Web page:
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Archive for October 2008

She has been likened to Marmite: you either love what she writes or hate it.

Outspoken Guardian columnist and radical lesbian feminist Julie Bindel is widely praised by some for the campaigning she has done on the issues of violence against women, and on the way that our legal system responds to women who defend themselves. She is treasured by others for the particular way she reveals her lesbian and feminist influences as a broadsheet columnist.

Yet, on the day when I had long arranged to meet for lunch and talk about these things, Julie was also embroiled in a controversy that had arisen over what she had written and said in the past about transsexual people. This issue was suddenly brought to the boil because she had been nominated for an award as “Journalist of the Year” by the leading British Lesbian and Gay charity Stonewall.

We discussed all these things and hopefully opened doors to dialogue with her detractors over a meal -- though I hasten to add that Marmite wasn't on the menu.

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Falling birthrates, increased life-expectancy and the approaching retirement of the so-called "baby boom" generation mean that the population balance is altering.

In 1998 just 32.4% of Britons were aged over fifty. By 2021 that proportion is expected to have burgeoned to over 40%. What effects will that have on the economy, public health strategy, the planning of housing and infrastructure?

I asked the public for their views and interviewed experts from a group called 50-50 Vision, who have the task of proposing strategies to anticipate and cope with the change.

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Britain's voluntary and community organisations (sometimes referred to as the "third sector") are far more numerous and integral to the operation of society than people often imagine.

The sector involves hundreds of thousands of people and has an essential role in delivering many services that the public and private sectors are unable to provide.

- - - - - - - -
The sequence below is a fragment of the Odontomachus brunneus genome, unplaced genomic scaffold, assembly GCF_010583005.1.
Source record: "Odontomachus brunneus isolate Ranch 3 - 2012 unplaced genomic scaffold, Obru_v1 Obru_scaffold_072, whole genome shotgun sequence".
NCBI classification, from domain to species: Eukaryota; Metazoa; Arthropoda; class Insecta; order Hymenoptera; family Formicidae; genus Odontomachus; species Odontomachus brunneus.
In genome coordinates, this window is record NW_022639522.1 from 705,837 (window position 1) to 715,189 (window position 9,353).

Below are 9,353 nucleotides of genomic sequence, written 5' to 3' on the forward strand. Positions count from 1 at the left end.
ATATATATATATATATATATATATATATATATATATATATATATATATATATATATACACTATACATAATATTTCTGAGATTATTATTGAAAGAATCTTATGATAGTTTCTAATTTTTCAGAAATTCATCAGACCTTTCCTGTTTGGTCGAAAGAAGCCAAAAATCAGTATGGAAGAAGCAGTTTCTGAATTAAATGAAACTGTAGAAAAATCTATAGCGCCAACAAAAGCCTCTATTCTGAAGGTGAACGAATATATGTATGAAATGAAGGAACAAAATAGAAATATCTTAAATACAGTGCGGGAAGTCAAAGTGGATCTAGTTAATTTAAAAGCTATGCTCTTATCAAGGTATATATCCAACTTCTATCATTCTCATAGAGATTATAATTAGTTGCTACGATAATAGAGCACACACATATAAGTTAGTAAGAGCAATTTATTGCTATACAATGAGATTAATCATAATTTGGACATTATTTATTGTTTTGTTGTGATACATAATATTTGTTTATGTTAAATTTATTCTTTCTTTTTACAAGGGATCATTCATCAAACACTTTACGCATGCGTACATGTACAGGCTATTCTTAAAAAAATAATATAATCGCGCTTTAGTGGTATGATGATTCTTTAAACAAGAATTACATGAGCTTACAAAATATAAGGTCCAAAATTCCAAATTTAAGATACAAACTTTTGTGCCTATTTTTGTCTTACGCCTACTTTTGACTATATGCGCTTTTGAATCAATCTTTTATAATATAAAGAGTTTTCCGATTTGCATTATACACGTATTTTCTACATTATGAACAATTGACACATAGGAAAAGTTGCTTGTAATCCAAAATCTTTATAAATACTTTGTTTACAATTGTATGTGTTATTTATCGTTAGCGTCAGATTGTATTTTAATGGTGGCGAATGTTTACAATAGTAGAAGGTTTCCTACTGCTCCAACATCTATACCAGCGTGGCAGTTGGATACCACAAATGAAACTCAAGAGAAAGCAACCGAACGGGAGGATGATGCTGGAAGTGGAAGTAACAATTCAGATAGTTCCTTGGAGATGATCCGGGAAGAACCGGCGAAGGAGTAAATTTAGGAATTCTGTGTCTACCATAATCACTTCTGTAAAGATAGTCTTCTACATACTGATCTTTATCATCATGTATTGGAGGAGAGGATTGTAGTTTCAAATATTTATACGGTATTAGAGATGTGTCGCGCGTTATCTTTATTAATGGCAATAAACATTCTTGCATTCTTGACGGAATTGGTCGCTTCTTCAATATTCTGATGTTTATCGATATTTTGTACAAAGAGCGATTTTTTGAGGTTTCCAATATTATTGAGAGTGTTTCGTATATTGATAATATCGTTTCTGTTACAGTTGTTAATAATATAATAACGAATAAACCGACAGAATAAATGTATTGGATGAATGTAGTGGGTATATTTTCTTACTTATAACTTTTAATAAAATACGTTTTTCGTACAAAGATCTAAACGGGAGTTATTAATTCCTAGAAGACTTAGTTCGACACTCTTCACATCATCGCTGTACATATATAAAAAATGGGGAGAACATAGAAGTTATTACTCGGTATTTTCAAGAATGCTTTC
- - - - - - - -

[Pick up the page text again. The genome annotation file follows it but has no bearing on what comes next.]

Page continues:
Richard Caulfield is the Chief Executive of Voluntary Sector North West - a key strategic player in seeing that voluntary sector organisations are supported and recognised in a region of 6.8 million people.

We met recently in Manchester and Richard explained about the background of his organisation, the roles that voluntary organisations perform and the challenges and opportunities for the entire sector.

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Back in April this year I interviewed the mother of an intensely gender dysphoric child. She told how her child (now living as a girl) had become increasingly desperate and suicidal as the prospect of a masculine puberty grew larger. Specialists in the UK weren't prepared to medicate in order to delay the irreversible effects her child's body would undergo and, in desperation, she took her child across the Atlantic to Boston instead.

The Royal Society of Medicine convened a conference to debate this issue in October. However, the country's leading specialist Professor Richard Green, was concerned that the speakers selected for that conference were mostly based in the "conservative" camp. In response he organised a pre-emptive conference of his own at Imperial College in London, where specialists successfully practicing puberty delay therapy around the world could present their outcome data and experiences.

I went along to Richard Green's conference at his invitation and recorded interviews with many of the speakers for this detailed feature.

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